12. 1 Peter 3:3-4

"Don't be concerned about the outward beauty of fancy hairstyles, expensive jewelry, or beautiful clothes. You should clothe yourselves instead with the beauty that comes from within, the unfading beauty of a gentle and quiet spirit, which is so precious to God."

13. Colossians 2:10

"And in Christ you have been brought to fullness."

14. 2 Timothy 1:7

"For God has not given us a spirit of fear and timidity, but of power, love, and self-discipline."

15. Jeremiah 29:11

"'For I know the plans I have for you,' says the Lord. 'They are plans for good and not for disaster, to give you a future and a hope.'"

16. Exodus 14:14

"The Lord himself will fight for you. Just stay calm."

17. Song of Songs 4:7

"You are altogether beautiful, my darling, beautiful in every way."

Next time you're feeling discouraged or weak, come back to these verses and use them to give you the strength and power that you need to conquer your battles.

Cover Image Credit: Julia Waterbury

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A Florida House Committee Is Undermining Your Vote On Amendment 4

Before felons can regain their right to vote, they must pay court fines, fees, and take care of any other "financial obligations." Essentially, this is a poll tax.


Amendment 4, also known as the Voting Rights Restoration for Felons Initiative, was added to the Constitution of Florida after being passed this last midterm election on November 6, 2018.

Amendment 4 restored the voting rights of Floridians with prior felony convictions after all terms of their sentence have been met, including parole and probation. This amendment only applies to felons who have not been convicted of murder or sexual offenses.

On January 8, 2019, an estimated 1.4 million ex-felons regained their right to vote. This is monumental. Prior to this amendment, Florida was one of four states that used felony disenfranchisement. Amendment 4 gives voice, and rightfully so, to felons who have served their time. Amendment 4 is also putting to rest, finally, years and years of disenfranchisement and suppression.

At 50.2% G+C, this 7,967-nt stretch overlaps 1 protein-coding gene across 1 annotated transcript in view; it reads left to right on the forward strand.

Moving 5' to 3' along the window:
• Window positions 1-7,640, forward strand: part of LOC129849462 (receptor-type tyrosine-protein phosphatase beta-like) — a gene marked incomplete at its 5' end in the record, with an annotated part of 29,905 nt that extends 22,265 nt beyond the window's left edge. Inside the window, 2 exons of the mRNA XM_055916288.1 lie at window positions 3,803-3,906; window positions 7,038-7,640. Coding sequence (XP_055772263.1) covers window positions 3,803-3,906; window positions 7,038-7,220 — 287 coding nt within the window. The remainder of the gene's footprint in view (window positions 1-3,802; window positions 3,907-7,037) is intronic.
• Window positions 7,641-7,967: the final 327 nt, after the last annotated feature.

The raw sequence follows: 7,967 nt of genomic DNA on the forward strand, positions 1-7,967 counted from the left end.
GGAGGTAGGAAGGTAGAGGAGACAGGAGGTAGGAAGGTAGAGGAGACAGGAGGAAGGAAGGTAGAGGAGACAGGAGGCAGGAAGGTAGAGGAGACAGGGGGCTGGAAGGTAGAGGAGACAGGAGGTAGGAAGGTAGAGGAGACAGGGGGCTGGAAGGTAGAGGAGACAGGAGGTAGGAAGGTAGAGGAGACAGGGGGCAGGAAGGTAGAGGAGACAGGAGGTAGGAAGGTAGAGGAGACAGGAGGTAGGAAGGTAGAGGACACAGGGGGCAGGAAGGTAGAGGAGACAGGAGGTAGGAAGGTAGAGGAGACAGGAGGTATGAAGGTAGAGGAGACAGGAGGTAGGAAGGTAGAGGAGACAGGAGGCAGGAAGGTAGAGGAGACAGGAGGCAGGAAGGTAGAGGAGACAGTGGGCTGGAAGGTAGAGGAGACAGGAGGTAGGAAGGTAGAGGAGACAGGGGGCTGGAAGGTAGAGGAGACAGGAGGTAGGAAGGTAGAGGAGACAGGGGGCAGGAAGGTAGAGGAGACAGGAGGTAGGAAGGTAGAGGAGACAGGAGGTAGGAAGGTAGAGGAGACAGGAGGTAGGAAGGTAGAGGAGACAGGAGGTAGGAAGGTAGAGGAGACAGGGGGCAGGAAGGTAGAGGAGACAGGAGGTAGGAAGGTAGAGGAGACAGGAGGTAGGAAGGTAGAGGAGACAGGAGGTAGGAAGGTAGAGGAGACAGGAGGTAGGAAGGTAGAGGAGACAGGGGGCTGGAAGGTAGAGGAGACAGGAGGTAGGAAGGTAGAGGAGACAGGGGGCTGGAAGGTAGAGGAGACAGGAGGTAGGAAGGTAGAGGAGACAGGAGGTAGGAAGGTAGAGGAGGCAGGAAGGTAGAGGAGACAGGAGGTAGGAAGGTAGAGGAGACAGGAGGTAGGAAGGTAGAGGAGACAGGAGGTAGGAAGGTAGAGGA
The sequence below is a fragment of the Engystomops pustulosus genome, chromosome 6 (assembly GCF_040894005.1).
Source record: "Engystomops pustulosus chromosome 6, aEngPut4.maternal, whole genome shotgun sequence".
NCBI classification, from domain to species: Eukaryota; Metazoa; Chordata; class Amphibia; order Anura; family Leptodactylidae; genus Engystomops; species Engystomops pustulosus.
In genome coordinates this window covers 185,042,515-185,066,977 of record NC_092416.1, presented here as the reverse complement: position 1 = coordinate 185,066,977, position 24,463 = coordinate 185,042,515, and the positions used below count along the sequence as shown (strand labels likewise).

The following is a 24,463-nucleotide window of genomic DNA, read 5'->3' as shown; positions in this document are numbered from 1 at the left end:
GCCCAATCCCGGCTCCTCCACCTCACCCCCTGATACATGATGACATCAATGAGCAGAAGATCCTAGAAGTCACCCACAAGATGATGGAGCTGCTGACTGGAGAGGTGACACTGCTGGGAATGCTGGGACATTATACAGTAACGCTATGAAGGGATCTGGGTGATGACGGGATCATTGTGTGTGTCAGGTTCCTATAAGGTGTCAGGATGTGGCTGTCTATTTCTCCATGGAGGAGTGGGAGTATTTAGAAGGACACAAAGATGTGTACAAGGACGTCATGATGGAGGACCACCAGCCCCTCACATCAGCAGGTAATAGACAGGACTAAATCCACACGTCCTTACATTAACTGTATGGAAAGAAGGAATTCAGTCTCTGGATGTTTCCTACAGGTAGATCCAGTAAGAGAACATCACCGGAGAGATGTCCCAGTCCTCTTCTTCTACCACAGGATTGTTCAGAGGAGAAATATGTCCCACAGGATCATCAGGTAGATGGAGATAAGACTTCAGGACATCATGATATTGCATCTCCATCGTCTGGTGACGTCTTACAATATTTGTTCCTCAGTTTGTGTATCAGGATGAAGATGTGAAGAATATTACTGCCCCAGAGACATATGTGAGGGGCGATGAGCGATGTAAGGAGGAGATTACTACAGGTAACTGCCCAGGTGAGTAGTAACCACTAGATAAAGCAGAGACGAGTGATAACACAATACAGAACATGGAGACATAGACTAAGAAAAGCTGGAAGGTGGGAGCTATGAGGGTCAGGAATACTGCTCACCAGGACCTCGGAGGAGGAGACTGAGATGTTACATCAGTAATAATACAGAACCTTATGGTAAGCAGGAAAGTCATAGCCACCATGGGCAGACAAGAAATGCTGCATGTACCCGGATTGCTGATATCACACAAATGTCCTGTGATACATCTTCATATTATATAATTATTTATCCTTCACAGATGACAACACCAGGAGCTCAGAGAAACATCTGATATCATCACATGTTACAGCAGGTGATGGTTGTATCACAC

Now, only two months after its passage, the House Criminal Justice Committee is trying to water down this piece of legislation. This is a direct violation of the will of the 64% of Floridians who voted for the legislation as is. This amendment was not to be "clarified," as Governor DeSantis put it, but rather to be self-implementing.

However, the House Criminal Justice Committee proposed a bill that would tack on some extra qualifiers in order for felons to be enfranchised. The bill will require court fines, fees, and other "financial obligations" (in addition to fees administered in a judge's sentence) to be paid in full before a felon's voting rights are restored. This seems awfully similar to a poll tax to me. Obviously, this is going to affect people without a lot of resources rather than white-collar criminals who can afford a $500,000 bond.

This new qualifier will prevent felons from voting based on the money that can be coughed up as if they don't have to worry about their finances long after they leave prison.

Some may argue that these felons shouldn't have committed a crime in the first place. However, I would argue that holding a felon's vote hostage on the basis of money is unconstitutional.